With all the talk about regional cooperation these days -- how the suburbs and city need to work together to solve their common problems -- how did the swearing-in ceremony of Montgomery County's new police chief become a forum for a slur against the D.C. Metropolitan Police Department?
Rose Ochi, director of the Justice Department's Community Relations Service, arrived late for the event. She wasn't scheduled to speak, but her Justice Department colleague Robert Lamb saw her enter and invited her to come on stage.
Ochi said she was glad to be part of Chief Charles A. Moose's swearing-in, wished him well and apologized for being late. Then, with a comic's timing, she offered her excuse: "I got my directions from the D.C. police."
The room erupted in sustained laughter. Just about everyone in the crowd of 250 or so -- community leaders, Montgomery County police officers, friends of the chief -- seemed to find the comment hilarious.
I did not. I was dumbstruck. I don't lack a sense of humor, but the comment and the reaction struck me as monumentally unfair, demeaning and smug.
I've lived in the District for most of the past 15 years, and I reject the implication that D.C. cops are screw-ups. When my house was burglarized, the police responded quickly, professionally and in force. They did a thorough job of dusting for prints, recommended ways to better secure the property and promised to keep an eye on the place.
I've had other dealings with the D.C. police too -- at community meetings and while on assignment as a reporter -- and I'm almost always impressed with the officers I encounter.
And I'm not alone in finding the comment unfunny. Political analyst Mark Plotkin and D.C. City Council member Harold Brazil both called Ochi's crack "a cheap shot." "You have to question her judgment [for] openly criticizing the police department," Brazil said. "I think it reflects badly on the Justice Department. She ought to be chastised."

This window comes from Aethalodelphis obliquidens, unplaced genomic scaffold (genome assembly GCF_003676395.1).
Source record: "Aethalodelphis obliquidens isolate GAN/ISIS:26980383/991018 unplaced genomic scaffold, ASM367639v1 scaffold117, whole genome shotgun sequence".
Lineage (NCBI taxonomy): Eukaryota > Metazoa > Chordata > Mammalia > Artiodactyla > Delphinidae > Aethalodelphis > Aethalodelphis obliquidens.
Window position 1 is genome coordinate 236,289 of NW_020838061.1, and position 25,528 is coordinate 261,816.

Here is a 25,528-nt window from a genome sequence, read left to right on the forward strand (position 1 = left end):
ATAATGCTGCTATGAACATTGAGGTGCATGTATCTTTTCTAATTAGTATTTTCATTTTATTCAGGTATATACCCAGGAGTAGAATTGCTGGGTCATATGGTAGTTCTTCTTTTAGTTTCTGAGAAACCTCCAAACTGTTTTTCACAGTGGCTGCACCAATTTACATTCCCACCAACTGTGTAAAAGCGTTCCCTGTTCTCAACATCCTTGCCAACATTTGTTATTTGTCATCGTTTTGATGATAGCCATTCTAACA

Assistant Police Chief Terry Gainor called the remark "very insensitive." He said, "It continues an unfair stereotype of the men and women of the department. And she should know better.
"The very thing her office is working on is to minimize stereotyping. The Metropolitan Police Department is a family, and we deserve to be treated better."
Ochi, in a phone interview, rejected any suggestion that she was trying to get a laugh at the expense of the D.C. Metropolitan Police. She said her comment "had nothing to do with D.C. . . . I just relayed what happened, with no intent to in any way make fun. I was surprised to be standing there." That may be, but it doesn't explain the audience reaction, which spoke volumes about the way many people view the District.
Plotkin says see-only-the-worst criticism of the District is partly a holdover from the Marion Barry era. But that mayor has moved off the stage, and while the city still has problems, it is doing better every day, and it ill-behooves us to use such broad-brush criticism.
Treating our neighbors more charitably -- now that would be regional cooperation.
-- Bruce DePuyt
is a NewsChannel 8 reporter.